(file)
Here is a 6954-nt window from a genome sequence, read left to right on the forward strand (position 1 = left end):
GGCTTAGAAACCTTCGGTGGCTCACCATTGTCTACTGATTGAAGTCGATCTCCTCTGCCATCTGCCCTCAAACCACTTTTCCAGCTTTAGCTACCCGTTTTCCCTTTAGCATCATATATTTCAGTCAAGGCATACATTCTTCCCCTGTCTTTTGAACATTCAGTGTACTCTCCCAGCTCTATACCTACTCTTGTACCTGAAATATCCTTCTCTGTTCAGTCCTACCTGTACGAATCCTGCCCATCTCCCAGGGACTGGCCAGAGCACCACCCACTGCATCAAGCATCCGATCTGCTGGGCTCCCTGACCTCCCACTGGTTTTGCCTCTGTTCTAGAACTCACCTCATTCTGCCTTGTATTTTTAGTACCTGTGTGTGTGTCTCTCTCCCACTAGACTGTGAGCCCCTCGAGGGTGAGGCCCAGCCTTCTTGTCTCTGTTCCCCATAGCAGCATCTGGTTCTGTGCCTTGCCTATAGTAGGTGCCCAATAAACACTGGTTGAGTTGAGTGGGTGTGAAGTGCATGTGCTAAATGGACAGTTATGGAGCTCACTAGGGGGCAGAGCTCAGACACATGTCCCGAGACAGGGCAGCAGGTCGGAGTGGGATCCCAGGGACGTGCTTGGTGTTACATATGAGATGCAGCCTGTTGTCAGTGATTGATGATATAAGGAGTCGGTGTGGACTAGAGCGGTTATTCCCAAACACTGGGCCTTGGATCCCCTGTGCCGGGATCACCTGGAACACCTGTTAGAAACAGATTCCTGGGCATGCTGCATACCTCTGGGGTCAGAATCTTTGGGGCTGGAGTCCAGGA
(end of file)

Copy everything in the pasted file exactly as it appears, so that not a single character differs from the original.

Here is a 6954-nt window from a genome sequence, read left to right on the forward strand (position 1 = left end):
GGCTTAGAAACCTTCGGTGGCTCACCATTGTCTACTGATTGAAGTCGATCTCCTCTGCCATCTGCCCTCAAACCACTTTTCCAGCTTTAGCTACCCGTTTTCCCTTTAGCATCATATATTTCAGTCAAGGCATACATTCTTCCCCTGTCTTTTGAACATTCAGTGTACTCTCCCAGCTCTATACCTACTCTTGTACCTGAAATATCCTTCTCTGTTCAGTCCTACCTGTACGAATCCTGCCCATCTCCCAGGGACTGGCCAGAGCACCACCCACTGCATCAAGCATCCGATCTGCTGGGCTCCCTGACCTCCCACTGGTTTTGCCTCTGTTCTAGAACTCACCTCATTCTGCCTTGTATTTTTAGTACCTGTGTGTGTGTCTCTCTCCCACTAGACTGTGAGCCCCTCGAGGGTGAGGCCCAGCCTTCTTGTCTCTGTTCCCCATAGCAGCATCTGGTTCTGTGCCTTGCCTATAGTAGGTGCCCAATAAACACTGGTTGAGTTGAGTGGGTGTGAAGTGCATGTGCTAAATGGACAGTTATGGAGCTCACTAGGGGGCAGAGCTCAGACACATGTCCCGAGACAGGGCAGCAGGTCGGAGTGGGATCCCAGGGACGTGCTTGGTGTTACATATGAGATGCAGCCTGTTGTCAGTGATTGATGATATAAGGAGTCGGTGTGGACTAGAGCGGTTATTCCCAAACACTGGGCCTTGGATCCCCTGTGCCGGGATCACCTGGAACACCTGTTAGAAACAGATTCCTGGGCATGCTGCATACCTCTGGGGTCAGAATCTTTGGGGCTGGAGTCCAGGA